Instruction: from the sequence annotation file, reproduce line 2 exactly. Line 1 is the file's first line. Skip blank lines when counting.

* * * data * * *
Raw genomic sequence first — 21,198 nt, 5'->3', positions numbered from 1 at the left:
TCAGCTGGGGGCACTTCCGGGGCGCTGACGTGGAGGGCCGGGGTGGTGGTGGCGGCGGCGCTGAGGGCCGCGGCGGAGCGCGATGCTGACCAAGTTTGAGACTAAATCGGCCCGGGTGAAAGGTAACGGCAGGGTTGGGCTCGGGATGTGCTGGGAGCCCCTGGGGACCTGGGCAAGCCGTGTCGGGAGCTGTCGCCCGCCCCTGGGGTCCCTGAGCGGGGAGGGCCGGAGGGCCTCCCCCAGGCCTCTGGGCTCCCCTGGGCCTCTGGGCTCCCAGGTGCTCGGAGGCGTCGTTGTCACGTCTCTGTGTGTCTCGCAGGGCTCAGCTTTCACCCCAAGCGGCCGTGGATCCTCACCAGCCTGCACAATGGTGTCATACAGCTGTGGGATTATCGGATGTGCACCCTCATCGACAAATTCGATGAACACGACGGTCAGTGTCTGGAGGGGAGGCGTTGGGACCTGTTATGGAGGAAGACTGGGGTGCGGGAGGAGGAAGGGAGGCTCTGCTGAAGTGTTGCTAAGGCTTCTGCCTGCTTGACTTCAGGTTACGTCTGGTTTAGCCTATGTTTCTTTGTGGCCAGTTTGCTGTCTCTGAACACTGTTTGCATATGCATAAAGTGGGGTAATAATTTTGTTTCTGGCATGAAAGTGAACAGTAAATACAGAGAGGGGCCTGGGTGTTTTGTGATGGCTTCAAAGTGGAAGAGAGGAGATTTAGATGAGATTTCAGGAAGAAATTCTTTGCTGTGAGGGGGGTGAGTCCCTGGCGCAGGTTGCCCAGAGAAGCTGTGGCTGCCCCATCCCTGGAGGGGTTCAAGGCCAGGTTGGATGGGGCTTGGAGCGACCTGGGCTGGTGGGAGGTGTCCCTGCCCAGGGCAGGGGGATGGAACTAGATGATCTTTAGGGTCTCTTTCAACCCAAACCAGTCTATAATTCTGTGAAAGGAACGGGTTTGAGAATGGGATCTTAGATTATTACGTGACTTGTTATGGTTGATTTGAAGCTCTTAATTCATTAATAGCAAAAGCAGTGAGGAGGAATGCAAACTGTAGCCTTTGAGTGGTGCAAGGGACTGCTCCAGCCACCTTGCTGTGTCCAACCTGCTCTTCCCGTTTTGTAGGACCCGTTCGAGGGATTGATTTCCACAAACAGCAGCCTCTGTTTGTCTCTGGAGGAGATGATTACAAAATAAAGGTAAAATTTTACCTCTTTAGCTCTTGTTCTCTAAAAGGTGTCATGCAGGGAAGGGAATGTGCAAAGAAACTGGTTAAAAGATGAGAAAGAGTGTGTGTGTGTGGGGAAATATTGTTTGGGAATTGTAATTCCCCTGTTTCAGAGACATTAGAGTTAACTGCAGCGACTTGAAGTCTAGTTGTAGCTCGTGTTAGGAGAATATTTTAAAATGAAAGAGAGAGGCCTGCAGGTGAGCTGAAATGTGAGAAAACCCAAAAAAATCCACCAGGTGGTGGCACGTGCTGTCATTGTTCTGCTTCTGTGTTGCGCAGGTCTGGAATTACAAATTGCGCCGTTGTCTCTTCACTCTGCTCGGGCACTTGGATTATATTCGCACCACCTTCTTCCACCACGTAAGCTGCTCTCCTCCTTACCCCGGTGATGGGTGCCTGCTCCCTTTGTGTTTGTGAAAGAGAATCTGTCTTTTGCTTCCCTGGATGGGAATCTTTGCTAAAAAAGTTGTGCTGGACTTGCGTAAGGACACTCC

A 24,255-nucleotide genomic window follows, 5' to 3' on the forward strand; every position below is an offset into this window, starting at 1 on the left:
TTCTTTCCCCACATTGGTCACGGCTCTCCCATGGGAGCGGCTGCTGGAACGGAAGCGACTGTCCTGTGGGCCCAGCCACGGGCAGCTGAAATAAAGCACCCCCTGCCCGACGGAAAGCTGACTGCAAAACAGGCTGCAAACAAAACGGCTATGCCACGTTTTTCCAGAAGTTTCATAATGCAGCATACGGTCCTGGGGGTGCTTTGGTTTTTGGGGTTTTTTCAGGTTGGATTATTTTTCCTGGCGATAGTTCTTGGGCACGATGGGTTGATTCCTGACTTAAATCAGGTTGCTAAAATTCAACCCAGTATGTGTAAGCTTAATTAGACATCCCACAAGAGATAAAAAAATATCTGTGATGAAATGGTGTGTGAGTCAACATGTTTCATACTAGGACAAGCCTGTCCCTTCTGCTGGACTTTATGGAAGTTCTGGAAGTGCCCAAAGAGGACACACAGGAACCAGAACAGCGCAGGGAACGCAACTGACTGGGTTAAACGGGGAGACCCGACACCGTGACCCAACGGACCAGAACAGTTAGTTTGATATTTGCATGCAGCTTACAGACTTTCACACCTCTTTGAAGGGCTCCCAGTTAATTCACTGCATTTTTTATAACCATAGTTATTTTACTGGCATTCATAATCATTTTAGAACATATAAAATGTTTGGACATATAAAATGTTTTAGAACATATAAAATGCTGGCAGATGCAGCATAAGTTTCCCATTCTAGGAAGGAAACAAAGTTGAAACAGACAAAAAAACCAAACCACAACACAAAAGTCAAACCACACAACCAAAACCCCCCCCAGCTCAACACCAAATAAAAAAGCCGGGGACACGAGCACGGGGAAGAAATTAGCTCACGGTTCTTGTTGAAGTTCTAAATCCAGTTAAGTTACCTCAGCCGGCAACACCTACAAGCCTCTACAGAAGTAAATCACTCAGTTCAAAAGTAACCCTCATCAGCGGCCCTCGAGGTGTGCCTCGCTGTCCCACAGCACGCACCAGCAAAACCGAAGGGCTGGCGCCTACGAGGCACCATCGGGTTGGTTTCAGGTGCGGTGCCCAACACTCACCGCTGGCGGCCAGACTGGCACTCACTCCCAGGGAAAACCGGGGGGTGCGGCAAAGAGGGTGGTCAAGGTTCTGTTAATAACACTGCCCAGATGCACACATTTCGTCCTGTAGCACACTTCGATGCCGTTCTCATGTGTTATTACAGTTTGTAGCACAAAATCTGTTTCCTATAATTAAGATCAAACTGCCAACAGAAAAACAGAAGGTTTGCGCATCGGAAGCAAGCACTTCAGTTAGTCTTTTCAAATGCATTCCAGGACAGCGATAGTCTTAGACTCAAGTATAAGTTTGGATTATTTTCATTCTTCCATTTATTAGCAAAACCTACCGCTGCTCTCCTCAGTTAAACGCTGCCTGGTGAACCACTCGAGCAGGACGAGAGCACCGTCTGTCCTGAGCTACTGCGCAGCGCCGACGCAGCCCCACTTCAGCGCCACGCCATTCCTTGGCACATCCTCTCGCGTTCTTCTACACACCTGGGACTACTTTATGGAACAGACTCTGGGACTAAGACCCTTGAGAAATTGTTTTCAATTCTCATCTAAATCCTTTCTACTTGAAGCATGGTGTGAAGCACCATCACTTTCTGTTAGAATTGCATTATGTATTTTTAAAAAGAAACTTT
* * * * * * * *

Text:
TCAGCTGGGGGCACTTCCGGGGCGCTGACGTGGAGGGCCGGGGTGGTGGTGGCGGCGGCGCTGAGGGCCGCGGCGGAGCGCGATGCTGACCAAGTTTGAGACTAAATCGGCCCGGGTGAAAGGTAACGGCAGGGTTGGGCTCGGGATGTGCTGGGAGCCCCTGGGGACCTGGGCAAGCCGTGTCGGGAGCTGTCGCCCGCCCCTGGGGTCCCTGAGCGGGGAGGGCCGGAGGGCCTCCCCCAGGCCTCTGGGCTCCCCTGGGCCTCTGGGCTCCCAGGTGCTCGGAGGCGTCGTTGTCACGTCTCTGTGTGTCTCGCAGGGCTCAGCTTTCACCCCAAGCGGCCGTGGATCCTCACCAGCCTGCACAATGGTGTCATACAGCTGTGGGATTATCGGATGTGCACCCTCATCGACAAATTCGATGAACACGACGGTCAGTGTCTGGAGGGGAGGCGTTGGGACCTGTTATGGAGGAAGACTGGGGTGCGGGAGGAGGAAGGGAGGCTCTGCTGAAGTGTTGCTAAGGCTTCTGCCTGCTTGACTTCAGGTTACGTCTGGTTTAGCCTATGTTTCTTTGTGGCCAGTTTGCTGTCTCTGAACACTGTTTGCATATGCATAAAGTGGGGTAATAATTTTGTTTCTGGCATGAAAGTGAACAGTAAATACAGAGAGGGGCCTGGGTGTTTTGTGATGGCTTCAAAGTGGAAGAGAGGAGATTTAGATGAGATTTCAGGAAGAAATTCTTTGCTGTGAGGGGGGTGAGTCCCTGGCGCAGGTTGCCCAGAGAAGCTGTGGCTGCCCCATCCCTGGAGGGGTTCAAGGCCAGGTTGGATGGGGCTTGGAGCGACCTGGGCTGGTGGGAGGTGTCCCTGCCCAGGGCAGGGGGATGGAACTAGATGATCTTTAGGGTCTCTTTCAACCCAAACCAGTCTATAATTCTGTGAAAGGAACGGGTTTGAGAATGGGATCTTAGATTATTACGTGACTTGTTATGGTTGATTTGAAGCTCTTAATTCATTAATAGCAAAAGCAGTGAGGAGGAATGCAAACTGTAGCCTTTGAGTGGTGCAAGGGACTGCTCCAGCCACCTTGCTGTGTCCAACCTGCTCTTCCCGTTTTGTAGGACCCGTTCGAGGGATTGATTTCCACAAACAGCAGCCTCTGTTTGTCTCTGGAGGAGATGATTACAAAATAAAGGTAAAATTTTACCTCTTTAGCTCTTGTTCTCTAAAAGGTGTCATGCAGGGAAGGGAATGTGCAAAGAAACTGGTTAAAAGATGAGAAAGAGTGTGTGTGTGTGGGGAAATATTGTTTGGGAATTGTAATTCCCCTGTTTCAGAGACATTAGAGTTAACTGCAGCGACTTGAAGTCTAGTTGTAGCTCGTGTTAGGAGAATATTTTAAAATGAAAGAGAGAGGCCTGCAGGTGAGCTGAAATGTGAGAAAACCCAAAAAAATCCACCAGGTGGTGGCACGTGCTGTCATTGTTCTGCTTCTGTGTTGCGCAGGTCTGGAATTACAAATTGCGCCGTTGTCTCTTCACTCTGCTCGGGCACTTGGATTATATTCGCACCACCTTCTTCCACCACGTAAGCTGCTCTCCTCCTTACCCCGGTGATGGGTGCCTGCTCCCTTTGTGTTTGTGAAAGAGAATCTGTCTTTTGCTTCCCTGGATGGGAATCTTTGCTAAAAAAGTTGTGCTGGACTTGCGTAAGGACACTCC